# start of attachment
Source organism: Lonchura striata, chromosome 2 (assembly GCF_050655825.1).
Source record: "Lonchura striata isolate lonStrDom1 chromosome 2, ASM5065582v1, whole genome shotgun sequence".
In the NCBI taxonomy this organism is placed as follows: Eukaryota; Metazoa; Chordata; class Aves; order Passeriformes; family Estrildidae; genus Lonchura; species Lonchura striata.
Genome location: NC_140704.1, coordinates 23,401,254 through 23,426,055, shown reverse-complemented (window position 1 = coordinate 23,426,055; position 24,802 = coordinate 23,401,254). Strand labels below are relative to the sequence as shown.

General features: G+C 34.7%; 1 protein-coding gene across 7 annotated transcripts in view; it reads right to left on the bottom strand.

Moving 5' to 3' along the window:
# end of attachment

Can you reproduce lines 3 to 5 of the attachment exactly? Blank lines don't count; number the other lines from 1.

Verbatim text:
In the NCBI taxonomy this organism is placed as follows: Eukaryota; Metazoa; Chordata; class Aves; order Passeriformes; family Estrildidae; genus Lonchura; species Lonchura striata.
Genome location: NC_140704.1, coordinates 23,401,254 through 23,426,055, shown reverse-complemented (window position 1 = coordinate 23,426,055; position 24,802 = coordinate 23,401,254). Strand labels below are relative to the sequence as shown.

General features: G+C 34.7%; 1 protein-coding gene across 7 annotated transcripts in view; it reads right to left on the bottom strand.